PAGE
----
Background and aims: Alterations of mood and depression may be associated with type 2 diabetes (T2DM) and impaired glucose metabolism in non-diabetic people. Central serotoninergic activity may modulate glucose tolerance via neuroendocrine effectors. The serotoninergic tone was assessed by measuring the hormonal response to a selective serotonin reuptake inhibitor, citalopram, in non-diabetic subjects and patients with T2DM followed by either a traditional approach or a clinico-paedagogic intervention (Group Care) proven to improve quality of life and reduce anxiety.
Materials and methods: Ten healthy subjects (age 53.20±3.92; males=5) and 13 patients with T2DM (age 60.92±3.52, known duration 17.38±5.85, males=10), 7 followed by Group Care and 6 by traditional care, underwent infusions of either citalopram 20 mg or saline over 120 min, in random order, at 8.309.00 am after overnight fasting. Samples were taken from an antecubital vein every 15 min for 4 h to measure circulating glucose, insulin, ACTH, free cortisol, DHEA, growth hormone (GH) and prolactin. Hormonal responses were calculated as differences between the areas under the curves after saline and citalopram (Δ-AUC).
Results: Citalopram increased ACTH and cortisol more than saline in healthy subjects (P<0.026 and P<0.011, respectively) and diabetic patients treated by Group Care (P<0.056 and P<0.038) but not in those followed by traditional care. The responses of DHEA, GH, prolactin, insulin and glucose to citalopram did not differ significantly from those to saline in any of the 3 groups. However, in the healthy subjects, basal glucose levels correlated directly with the GH Δ-AUC (r=0.820; P<0.004) and inversely with the insulin Δ-AUC (r=−0.822; P<0.003). The correlation between basal glucose and GH Δ-AUC was preserved in diabetic patients (r=0.637; P<0.026), in whom HbA1c correlated with basal glucose (r=0.657; P< 0.015) and the insulin Δ-AUC (r=0.864; P< 0.012), and the glycaemic Δ-AUC correlated with that of cortisol (r=0.698; P<0.012).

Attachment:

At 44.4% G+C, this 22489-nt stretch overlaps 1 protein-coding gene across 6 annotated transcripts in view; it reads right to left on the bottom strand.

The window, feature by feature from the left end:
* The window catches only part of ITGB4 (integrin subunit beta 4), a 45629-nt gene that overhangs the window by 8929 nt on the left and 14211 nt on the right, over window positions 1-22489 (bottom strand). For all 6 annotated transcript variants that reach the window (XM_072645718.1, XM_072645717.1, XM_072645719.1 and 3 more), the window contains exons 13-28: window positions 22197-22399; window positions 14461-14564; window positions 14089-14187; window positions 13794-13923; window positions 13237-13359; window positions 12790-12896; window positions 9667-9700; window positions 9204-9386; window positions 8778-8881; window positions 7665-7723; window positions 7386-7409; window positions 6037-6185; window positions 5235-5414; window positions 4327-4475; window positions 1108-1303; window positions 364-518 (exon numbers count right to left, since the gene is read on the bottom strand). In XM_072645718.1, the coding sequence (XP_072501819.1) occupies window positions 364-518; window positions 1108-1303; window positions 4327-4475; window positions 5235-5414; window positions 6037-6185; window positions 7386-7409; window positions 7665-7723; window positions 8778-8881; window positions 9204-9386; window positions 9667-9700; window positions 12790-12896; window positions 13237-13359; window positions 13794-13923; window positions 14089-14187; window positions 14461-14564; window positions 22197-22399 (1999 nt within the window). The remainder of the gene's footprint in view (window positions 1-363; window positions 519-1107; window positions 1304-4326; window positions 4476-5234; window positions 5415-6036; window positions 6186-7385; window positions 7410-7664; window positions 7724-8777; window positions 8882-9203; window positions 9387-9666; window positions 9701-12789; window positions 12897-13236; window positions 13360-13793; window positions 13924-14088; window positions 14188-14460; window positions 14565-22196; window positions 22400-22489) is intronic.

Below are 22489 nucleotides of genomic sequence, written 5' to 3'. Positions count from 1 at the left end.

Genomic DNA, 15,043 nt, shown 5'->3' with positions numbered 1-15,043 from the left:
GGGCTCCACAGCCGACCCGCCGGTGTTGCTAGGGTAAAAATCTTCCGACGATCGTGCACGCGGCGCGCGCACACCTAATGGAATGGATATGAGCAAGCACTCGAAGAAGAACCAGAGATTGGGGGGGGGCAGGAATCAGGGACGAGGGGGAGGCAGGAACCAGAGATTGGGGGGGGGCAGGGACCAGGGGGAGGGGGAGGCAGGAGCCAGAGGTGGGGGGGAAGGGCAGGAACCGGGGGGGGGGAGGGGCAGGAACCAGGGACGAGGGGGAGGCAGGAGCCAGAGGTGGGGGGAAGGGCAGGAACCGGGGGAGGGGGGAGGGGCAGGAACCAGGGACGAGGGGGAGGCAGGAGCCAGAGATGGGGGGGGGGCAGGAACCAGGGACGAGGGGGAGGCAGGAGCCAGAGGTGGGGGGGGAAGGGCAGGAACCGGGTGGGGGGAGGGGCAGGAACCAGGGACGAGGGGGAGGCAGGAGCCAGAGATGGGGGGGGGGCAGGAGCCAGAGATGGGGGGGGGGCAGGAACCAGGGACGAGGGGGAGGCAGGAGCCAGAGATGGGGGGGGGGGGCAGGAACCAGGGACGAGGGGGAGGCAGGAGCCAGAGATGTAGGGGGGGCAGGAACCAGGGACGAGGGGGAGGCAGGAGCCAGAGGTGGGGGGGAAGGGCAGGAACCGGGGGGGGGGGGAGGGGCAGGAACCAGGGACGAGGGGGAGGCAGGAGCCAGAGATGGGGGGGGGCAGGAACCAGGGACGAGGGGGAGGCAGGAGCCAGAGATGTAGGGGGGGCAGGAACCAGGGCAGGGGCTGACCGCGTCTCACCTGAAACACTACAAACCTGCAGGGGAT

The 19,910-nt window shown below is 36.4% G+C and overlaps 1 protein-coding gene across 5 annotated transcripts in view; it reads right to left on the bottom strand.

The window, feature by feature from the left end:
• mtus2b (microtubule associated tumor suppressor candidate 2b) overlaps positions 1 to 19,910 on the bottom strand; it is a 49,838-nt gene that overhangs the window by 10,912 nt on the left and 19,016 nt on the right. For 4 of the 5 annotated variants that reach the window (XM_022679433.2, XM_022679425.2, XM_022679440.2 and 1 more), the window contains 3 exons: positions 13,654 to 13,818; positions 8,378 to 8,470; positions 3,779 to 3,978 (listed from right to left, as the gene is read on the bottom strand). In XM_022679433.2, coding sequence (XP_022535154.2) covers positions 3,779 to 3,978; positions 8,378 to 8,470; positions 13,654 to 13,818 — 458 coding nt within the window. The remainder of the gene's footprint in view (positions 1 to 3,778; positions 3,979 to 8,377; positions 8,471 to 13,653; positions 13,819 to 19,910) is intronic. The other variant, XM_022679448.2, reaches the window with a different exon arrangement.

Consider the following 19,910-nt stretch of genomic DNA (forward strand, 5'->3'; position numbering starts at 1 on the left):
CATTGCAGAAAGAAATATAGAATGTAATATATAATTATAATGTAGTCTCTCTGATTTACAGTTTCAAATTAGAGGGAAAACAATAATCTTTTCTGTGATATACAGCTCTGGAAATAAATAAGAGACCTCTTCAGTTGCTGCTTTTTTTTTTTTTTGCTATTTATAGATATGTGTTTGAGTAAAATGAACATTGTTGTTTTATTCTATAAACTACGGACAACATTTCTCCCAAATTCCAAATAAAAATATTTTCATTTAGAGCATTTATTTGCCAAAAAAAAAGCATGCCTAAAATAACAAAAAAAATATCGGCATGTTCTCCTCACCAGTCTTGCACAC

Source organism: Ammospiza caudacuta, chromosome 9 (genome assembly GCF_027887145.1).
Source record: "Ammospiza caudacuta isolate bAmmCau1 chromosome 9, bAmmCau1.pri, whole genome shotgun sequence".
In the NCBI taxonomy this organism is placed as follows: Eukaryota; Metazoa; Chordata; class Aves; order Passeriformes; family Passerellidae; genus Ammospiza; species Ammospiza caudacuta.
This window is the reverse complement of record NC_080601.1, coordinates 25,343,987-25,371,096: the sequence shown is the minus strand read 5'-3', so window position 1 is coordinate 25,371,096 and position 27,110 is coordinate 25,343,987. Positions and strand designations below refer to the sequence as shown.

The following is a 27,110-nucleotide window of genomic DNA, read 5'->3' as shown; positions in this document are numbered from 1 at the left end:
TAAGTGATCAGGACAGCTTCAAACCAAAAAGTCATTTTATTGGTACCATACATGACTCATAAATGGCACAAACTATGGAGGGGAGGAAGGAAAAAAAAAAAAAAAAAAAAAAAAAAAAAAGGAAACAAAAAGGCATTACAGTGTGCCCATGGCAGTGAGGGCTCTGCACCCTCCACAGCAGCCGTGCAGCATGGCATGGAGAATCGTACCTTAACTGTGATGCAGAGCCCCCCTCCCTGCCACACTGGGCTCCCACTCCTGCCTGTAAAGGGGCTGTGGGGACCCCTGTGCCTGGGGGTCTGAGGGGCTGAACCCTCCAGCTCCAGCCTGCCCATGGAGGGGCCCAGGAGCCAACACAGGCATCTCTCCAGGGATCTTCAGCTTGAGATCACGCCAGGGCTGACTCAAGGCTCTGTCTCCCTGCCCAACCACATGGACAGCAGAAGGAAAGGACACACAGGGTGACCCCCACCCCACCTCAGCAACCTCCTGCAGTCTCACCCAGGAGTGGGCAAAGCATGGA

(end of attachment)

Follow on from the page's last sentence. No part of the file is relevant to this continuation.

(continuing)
Conclusions: These results suggest that serotoninergic tone may modulate glucose metabolism through opposite effects on ACTH, cortisol, insulin and GH secretion. Diabetes may blunt the response of the pituitary-adrenal axis, though not in patients followed by a long-term intervention model that encompasses clinical as well as cognitive and emotional factors.
03 - 07 May 2008
European Society of Endocrinology